Mexico’s Day of the Dead
Dia de los Muertos, or Day of the Dead, is a Mexican holiday celebrated throughout the world by people of Mexican ancestry. It takes places over the course of three days: October 31, November 1, and November 2. The holiday is a time for family and friends to remember and pray for those who have died and to guide them on their spiritual journey. (Never say these seven things at a funeral.)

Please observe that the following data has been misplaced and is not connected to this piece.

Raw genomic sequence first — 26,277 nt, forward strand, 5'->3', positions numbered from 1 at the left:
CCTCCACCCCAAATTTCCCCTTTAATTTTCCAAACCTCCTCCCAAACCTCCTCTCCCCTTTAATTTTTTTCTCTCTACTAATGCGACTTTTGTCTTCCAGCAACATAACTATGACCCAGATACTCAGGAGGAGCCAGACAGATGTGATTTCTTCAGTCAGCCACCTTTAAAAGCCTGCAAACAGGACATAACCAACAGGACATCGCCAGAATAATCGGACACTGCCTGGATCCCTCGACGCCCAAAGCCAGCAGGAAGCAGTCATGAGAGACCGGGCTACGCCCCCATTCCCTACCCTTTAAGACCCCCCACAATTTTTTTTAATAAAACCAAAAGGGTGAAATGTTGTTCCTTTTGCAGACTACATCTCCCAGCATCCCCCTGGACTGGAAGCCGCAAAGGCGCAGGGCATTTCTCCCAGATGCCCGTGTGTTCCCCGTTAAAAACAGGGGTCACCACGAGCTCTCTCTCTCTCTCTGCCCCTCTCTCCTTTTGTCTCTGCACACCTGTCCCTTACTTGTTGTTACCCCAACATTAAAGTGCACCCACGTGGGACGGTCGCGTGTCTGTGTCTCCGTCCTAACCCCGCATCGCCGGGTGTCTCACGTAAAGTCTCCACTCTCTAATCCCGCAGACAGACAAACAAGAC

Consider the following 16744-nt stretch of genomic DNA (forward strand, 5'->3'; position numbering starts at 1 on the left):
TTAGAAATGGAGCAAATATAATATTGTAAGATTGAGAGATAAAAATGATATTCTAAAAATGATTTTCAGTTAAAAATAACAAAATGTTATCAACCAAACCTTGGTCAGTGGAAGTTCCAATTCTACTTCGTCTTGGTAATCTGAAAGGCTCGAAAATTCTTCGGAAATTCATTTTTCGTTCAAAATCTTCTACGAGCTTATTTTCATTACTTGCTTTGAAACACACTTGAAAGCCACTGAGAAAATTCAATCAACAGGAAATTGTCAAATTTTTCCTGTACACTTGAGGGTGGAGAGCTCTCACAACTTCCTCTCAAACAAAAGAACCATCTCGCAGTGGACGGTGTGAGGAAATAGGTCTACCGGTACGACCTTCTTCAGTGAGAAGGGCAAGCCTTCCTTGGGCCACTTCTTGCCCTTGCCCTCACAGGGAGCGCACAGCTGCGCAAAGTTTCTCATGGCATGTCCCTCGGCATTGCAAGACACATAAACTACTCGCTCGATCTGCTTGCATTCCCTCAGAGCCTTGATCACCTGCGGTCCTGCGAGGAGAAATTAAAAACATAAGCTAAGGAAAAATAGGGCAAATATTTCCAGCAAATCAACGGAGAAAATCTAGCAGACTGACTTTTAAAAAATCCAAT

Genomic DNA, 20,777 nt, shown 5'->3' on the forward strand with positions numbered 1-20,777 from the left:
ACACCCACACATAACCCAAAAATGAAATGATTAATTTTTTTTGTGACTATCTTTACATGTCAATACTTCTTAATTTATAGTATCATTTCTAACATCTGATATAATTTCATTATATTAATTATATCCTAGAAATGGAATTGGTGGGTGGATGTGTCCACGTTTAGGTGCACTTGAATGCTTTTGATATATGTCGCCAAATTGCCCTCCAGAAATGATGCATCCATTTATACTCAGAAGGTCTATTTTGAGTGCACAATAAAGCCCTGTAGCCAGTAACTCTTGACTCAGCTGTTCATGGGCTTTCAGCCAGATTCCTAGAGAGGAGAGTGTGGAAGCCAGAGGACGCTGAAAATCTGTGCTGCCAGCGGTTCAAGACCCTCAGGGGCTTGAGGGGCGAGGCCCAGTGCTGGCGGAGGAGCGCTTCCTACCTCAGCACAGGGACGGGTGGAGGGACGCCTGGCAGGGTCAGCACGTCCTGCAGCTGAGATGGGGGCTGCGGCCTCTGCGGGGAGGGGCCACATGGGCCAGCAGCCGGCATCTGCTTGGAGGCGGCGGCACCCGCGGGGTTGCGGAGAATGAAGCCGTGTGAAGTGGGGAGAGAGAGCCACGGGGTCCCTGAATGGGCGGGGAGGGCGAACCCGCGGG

During Dia de los Muertos, the dead are awakened and celebrate life with those that are still on earth because they don’t want the dead to be insulted with mourning and sadness. In addition to praying, many people build private altars called ofrendas, visit the graves of the departed, and participate in festivals and parades. Two very popular symbols of the holiday are calacas and calaveras (skeletons and skulls). You will see them everywhere during the holiday; painted on faces, as wooden figures and candles, and incorporated into costumes. The Mexican culture accepts death as a natural part of life and these pictures show just how beautiful that can be.